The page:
- Banker moved $1.5 million into wife’s Monaco account
- ‘L’ also put $2 million into Dubai account he controlled
The Credit Suisse Group AG wealth manager at the heart of a trading scandal told prosecutors in interviews that he took clients’ money and moved it into personal accounts in Monaco and Dubai, according to four people with knowledge of the investigation.
The banker, who can only be identified as “L” under Swiss law, moved $1.5 million into his wife’s account at a bank in Monaco in 2008, said two of the people, who asked not to be identified because the proceedings are ongoing. A second transfer of $2 million was made three years later into the account of a Dubai firm that he controlled, the people said.
For months after L’s initial confession to prosecutors last September that he was moving clients’ money around to cover investment losses, the 52-year-old maintained he never profited from the falsified transactions, the people said.
The revelations from his interviews with prosecutors are the latest developments in a probe that raises questions about Credit Suisse’s wealth management business and how one of its managers was able to falsify client trades for seven years before one big bet on a small-cap U.S. drugmaker went badly wrong, forcing him to confess his wrongdoing.
The money was taken from the accounts of top clients: Bidzina Ivanishvili, a billionaire and former prime minister of Georgia; Vitaly Malkin, a former Russian senator; and two more wealthy Russian patrons of the Zurich-based bank.
L’s lawyer, Simon Ntah, said the transfers went both ways. The banker did move money into accounts he controlled alone or with others that he had made from profitable trades. But at other times, he also used his own money to help clients cover losses, Ntah said.
Wine Cellar Auction
“The clients complain about money they lost but aren’t saying anything about the money that my client made for them,” Ntah said. L has given permission for many of his belongings, including the contents of his wine cellar, to be sold at auction to raise money to compensate his clients, according to the people.
L, a French citizen, has been held in a Geneva prison hospital since his arrest in January because he is considered a flight risk. The banker’s home in the hills above Lake Geneva is less than 10 kilometers from the border with France, which doesn’t usually extradite its own citizens.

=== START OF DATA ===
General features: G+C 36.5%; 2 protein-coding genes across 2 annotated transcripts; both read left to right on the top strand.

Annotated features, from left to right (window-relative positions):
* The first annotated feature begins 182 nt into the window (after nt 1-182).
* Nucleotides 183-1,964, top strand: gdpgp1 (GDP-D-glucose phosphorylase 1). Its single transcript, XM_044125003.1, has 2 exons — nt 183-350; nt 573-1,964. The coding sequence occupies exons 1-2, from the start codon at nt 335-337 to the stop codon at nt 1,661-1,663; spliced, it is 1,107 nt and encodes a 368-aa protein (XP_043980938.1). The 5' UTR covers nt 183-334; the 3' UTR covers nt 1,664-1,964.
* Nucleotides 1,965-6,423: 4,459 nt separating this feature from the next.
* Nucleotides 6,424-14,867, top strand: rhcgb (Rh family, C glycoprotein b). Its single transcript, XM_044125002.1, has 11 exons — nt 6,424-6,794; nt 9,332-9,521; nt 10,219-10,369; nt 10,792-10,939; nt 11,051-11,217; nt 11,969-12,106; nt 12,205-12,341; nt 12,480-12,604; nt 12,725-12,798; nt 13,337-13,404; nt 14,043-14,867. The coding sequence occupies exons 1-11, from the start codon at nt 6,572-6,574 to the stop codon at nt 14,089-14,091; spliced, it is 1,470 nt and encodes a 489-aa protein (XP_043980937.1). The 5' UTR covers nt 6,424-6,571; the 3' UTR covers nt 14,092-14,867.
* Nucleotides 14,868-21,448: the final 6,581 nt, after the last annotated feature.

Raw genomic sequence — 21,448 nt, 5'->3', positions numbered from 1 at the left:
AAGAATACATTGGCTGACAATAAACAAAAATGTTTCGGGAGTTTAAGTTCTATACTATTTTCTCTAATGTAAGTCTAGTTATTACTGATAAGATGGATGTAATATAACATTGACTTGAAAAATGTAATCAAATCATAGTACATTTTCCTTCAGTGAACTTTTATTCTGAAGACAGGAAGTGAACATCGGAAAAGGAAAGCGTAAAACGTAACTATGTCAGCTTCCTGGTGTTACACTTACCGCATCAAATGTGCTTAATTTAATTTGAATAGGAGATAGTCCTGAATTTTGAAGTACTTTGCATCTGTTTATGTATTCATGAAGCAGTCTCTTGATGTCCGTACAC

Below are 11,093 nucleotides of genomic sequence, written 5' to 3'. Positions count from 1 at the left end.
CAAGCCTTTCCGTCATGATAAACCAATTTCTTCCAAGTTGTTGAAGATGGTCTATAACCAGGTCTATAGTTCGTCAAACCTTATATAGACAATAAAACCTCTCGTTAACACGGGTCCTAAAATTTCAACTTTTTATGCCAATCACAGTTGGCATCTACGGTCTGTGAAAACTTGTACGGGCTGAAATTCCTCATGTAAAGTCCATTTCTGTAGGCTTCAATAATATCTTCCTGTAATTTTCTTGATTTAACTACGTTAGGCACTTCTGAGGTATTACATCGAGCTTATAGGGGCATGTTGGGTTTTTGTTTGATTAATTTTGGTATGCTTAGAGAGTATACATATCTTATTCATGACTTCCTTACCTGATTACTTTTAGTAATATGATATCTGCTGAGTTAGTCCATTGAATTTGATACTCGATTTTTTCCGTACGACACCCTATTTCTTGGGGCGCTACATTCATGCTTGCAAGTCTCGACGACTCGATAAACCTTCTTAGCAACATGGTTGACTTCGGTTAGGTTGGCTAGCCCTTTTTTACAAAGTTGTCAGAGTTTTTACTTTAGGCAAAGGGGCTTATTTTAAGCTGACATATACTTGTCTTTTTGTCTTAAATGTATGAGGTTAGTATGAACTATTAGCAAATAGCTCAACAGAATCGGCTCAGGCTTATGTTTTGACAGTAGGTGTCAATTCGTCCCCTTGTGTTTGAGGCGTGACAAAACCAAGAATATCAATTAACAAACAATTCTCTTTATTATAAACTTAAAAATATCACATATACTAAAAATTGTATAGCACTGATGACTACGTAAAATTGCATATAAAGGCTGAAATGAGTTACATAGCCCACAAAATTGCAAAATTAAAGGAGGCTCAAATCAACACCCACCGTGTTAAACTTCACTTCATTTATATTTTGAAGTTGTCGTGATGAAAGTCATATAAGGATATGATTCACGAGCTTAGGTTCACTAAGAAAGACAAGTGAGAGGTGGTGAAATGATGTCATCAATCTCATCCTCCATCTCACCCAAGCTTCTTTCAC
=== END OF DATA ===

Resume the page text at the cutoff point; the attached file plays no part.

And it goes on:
Credit Suisse has said that the banker engaged in criminal acts to “deceive the bank’s control system” and concealed his actions from colleagues.
“The former relationship manager concealed his deceptions from colleagues and this is to the best of our knowledge an individual case,” Anna Sexton, a spokeswoman for the bank, said in an e-mail. A spokesman for Geneva prosecutors declined to comment on the investigation.
L, however, may no longer be seen as a lone wolf by Swiss law-enforcement officials. Three other suspects were identified by the Geneva prosecutor’s office last month on suspicion of money laundering in the case. While all three men had at some point worked for Credit Suisse, only one was there at the same time as L.
Shares of Credit Suisse, Switzerland’s second-largest bank, have plunged 50 percent over the past year amid losses in turbulent global markets. Tidjane Thiam has struggled to rebuild investor confidence since taking over as CEO last year as he’s shifted the bank’s focus from investment banking to wealth management.
Clients pulled 1.5 billion Swiss francs ($1.5 billion) in the fourth quarter in funds that were connected to Ivanishvili’s claims, people familiar with the situation said earlier this year. The bank has also set aside 250 million Swiss francs in provisions, understood to be for litigation related to the case.
Four clients including Ivanishvili and Malkin have already filed criminal complaints against the banker and have accused Credit Suisse of money laundering for failing to have controls in place to prevent the wrongdoing.
The Georgian, who is worth an estimated $5.4 billion, won a ruling last week granting his investment firm Wellminstone SA victim status in the probe, which will allow his lawyers to see company documents, e-mails and other evidence. A Swiss court threw out an appeal by Credit Suisse, which argued it was the only injured party because it physically held the funds. The bank declined to comment on the decision.